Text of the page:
Indigenous elder mentorship program leads to healthier babies in Wetaskiwin area

Elder Margaret Montour was an important support for Lacey Hoffman when she was pregnant with her son Aziel. (CBC)

Lacey Hoffman was nervous about attending her prenatal appointments by herself. As a teen expecting her first baby, she worried that others were judging her.

“It wasn’t fun being the youngest one,” recalled Hoffman. “I felt like people were looking at me, thinking that was sad or something like that.”

Now 18, Hoffman said she had the support of her mother and sister but they weren’t always able to join her for appointments at the Wetaskiwin Primary Care Network.

On those days, she had support from Elder Margaret Montour. 

“It was nice to have someone to talk to, to not be alone,” Hoffman told CBC News. 

Montour has been offering support and companionship to pregnant women since 2016 as part of The Elder’s Mentoring Program, a community-based program organized through a partnership between the Maskwacis community and the University of Alberta. 

“You have to be sure that a mother is attending her appointments,” explained Montour, who is from the Samson Cree Nation in Maskwacis, about 20 kilometres south of Wetaskiwin.

“That’s one way that I encourage them when I sit down to talk with them one-on-one.”

Connecting through culture

Elder Muriel Lee, from the Ermineskin Cree Nation in Maskwacis, joined the program in 2015 when it was first established as a pilot project.

“I welcomed the opportunity to contribute to the life of a mother that’s expecting, that is going to bring life into this world,” said Lee. “I wanted to be a part of that.”

Lee connects with pregnant women by sharing teachings and stories from her Cree culture.

“I tell them stories that were told to me about who the child is, about raising that child in our way,” she said. 

Lacey Hoffman’s son Aziel is wrapped up in a moss bag, a traditional Indigenous baby carrier that supports the spine. (Lacey Hoffman)


Lee and Montour both say that taking part in the program has been a fulfilling experience.

“It makes me feel good, being acknowledged,” said Montour. “I enjoy it.”

The elders offer to teach mothers about moss bags, a traditional Indigenous baby carrier that supports the baby’s spine and legs while keeping the child snugly wrapped.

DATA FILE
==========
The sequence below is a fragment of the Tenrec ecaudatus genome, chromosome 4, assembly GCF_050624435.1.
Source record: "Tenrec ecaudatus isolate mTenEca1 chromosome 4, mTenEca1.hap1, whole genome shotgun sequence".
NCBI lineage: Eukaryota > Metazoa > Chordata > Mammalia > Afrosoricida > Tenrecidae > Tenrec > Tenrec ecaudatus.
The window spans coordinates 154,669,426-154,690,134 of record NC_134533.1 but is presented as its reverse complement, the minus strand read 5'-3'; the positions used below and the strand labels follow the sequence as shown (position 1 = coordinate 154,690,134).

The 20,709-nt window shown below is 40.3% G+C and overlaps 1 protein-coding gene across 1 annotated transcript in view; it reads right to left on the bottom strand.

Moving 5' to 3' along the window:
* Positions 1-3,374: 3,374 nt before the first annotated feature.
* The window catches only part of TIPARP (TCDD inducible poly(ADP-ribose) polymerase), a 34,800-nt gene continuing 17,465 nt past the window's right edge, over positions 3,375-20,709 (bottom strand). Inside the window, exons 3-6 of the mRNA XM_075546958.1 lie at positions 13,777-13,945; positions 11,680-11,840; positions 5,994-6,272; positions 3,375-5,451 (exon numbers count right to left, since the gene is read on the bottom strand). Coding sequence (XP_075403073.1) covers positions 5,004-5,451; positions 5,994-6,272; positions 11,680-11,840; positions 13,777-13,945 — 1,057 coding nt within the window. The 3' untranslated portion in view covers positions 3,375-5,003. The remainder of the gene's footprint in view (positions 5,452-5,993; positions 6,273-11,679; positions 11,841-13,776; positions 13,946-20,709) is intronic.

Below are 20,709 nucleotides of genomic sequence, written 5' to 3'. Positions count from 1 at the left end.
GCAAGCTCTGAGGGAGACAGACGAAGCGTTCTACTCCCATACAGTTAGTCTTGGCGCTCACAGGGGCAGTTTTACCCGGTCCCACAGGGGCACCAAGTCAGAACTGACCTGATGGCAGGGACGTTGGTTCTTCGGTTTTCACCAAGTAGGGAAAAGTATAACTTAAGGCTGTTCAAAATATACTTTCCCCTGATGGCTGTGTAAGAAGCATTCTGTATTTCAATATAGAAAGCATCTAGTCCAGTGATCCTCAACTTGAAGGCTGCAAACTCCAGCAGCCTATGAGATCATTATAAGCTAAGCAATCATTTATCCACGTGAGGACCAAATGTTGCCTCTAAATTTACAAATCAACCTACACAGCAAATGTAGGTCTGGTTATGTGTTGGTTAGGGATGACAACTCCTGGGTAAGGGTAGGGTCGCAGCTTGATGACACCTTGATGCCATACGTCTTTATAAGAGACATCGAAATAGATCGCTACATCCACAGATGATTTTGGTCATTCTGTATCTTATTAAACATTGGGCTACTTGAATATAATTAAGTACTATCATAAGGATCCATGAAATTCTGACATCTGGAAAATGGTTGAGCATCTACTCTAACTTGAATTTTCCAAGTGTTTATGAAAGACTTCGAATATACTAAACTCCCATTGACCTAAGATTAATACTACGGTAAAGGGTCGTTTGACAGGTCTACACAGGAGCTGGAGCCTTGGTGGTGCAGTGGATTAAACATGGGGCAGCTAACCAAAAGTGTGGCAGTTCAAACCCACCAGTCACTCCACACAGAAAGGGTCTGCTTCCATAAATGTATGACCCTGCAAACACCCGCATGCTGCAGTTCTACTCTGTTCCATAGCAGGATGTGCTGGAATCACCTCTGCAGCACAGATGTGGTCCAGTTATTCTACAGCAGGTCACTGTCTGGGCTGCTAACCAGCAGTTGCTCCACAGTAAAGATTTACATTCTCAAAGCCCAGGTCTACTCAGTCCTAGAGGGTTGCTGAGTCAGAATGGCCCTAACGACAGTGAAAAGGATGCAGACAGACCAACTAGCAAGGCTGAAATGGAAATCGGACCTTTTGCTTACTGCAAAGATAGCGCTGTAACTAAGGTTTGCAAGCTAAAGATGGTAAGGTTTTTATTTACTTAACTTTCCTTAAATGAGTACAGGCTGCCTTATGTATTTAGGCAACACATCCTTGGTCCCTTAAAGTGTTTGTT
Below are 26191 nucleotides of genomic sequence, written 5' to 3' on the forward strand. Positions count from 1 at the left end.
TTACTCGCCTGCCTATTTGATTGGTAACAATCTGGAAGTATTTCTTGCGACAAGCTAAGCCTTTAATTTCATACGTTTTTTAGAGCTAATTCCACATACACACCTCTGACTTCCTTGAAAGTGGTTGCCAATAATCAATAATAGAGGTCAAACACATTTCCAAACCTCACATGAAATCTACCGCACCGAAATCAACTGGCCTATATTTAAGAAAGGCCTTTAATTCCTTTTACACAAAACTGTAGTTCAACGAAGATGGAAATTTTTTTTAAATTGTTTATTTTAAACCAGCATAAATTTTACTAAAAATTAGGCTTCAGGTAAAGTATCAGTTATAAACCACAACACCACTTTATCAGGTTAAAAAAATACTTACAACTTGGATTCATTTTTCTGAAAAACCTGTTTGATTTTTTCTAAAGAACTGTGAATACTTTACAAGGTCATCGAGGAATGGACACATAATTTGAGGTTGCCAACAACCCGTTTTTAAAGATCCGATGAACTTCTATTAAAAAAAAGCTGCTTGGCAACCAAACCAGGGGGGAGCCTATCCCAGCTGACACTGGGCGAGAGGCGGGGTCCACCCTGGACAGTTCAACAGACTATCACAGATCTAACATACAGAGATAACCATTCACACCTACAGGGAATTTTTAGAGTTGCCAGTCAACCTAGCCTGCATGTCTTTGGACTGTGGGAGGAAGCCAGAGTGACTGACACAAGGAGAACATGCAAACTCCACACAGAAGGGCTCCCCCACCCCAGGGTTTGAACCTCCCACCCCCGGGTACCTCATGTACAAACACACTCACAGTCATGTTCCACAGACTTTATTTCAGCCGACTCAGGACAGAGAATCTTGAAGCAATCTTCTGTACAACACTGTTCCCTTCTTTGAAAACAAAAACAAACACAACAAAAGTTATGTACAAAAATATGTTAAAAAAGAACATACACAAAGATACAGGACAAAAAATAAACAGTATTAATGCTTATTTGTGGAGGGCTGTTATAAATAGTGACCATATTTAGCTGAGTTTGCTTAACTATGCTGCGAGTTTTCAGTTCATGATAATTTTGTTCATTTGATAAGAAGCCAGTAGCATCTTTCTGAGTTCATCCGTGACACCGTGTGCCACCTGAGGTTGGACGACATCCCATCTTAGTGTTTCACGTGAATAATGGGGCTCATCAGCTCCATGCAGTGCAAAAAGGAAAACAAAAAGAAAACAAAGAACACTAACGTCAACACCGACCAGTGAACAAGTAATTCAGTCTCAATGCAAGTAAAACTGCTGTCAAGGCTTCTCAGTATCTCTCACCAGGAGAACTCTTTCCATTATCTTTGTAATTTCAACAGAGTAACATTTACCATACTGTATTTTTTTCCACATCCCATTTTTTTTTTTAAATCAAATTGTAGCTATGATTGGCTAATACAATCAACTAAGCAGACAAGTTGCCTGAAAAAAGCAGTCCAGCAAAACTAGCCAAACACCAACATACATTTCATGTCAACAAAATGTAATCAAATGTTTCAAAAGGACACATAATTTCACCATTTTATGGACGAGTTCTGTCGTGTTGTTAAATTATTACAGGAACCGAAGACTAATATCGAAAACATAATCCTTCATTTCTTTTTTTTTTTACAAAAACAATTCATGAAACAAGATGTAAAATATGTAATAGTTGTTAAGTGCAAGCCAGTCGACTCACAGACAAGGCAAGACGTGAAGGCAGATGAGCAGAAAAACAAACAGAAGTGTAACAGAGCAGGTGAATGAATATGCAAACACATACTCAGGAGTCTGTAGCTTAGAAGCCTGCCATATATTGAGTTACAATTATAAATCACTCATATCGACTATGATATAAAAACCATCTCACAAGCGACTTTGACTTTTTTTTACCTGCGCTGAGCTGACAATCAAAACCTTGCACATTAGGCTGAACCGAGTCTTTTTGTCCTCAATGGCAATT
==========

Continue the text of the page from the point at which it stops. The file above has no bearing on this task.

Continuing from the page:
It’s a gesture that Hoffman appreciated, since she was looking for a moss bag herself. It’s a tradition she wants to share with her young son Aziel.

“That moss bag was honestly a lifesaver for getting him to sleep at night,” she said with a laugh.

Hoffman doesn’t have her legal Indigenous status, but wants her son to grow up surrounded by his culture. 

“I just want him to be aware of it.”

Building trust 

The Elder’s Mentoring Program is offered on Tuesdays and Thursdays, when obstetrician Mohammad Badawi sees his prenatal patients.

He said the elders help foster better communication, which in turn leads to a greater trust between the medical team and the patients. 

“If we can’t get information, or we can’t deliver the care that we are hoping to deliver, we find that the elder is the avenue to get to that point,” said Badawi.

Badawi has noticed that his patients are more engaged in their prenatal care since the program has been introduced.

“We saw more compliance, more followup and more adherence to health care and being seen in the prenatal course,” he said.  

The elders have also taught the staff to be more understanding and culturally sensitive, said Badawi.

Elders Margaret Montour, left, and Muriel Lee demonstrate how to wrap up a baby in a traditional moss bag.(CBC)

Research component 

The program was developed over several years of community engagement, led by U of A associate researcher Richard Oster.

“Following that course, believing that if we were to build those relationships, that the program would thrive from that, I think that’s been the key to our success,” he said.

Oster’s research is qualitative and looks at how culturally sensitive care leads to healthier outcomes in pregnancy and after birth.

The feedback has been positive, said Oster. 

“This program offers a platform for enhanced support, which is exactly what we intended,” he said. 

The program’s current funding, through Alberta Innovates Health Solutions (AIHS), will run out at the end of the year.

Oster is looking for other financing options to keep the program going, including the possibility of receiving funds from the PCN clinic. 

For Hoffman, the program’s value is obvious. 

“It’s a good idea, not just for Indigenous women but anyone who is alone in their pregnancy,” said Hoffman. “It’s not fun having no support, it’s kind of lonely.”

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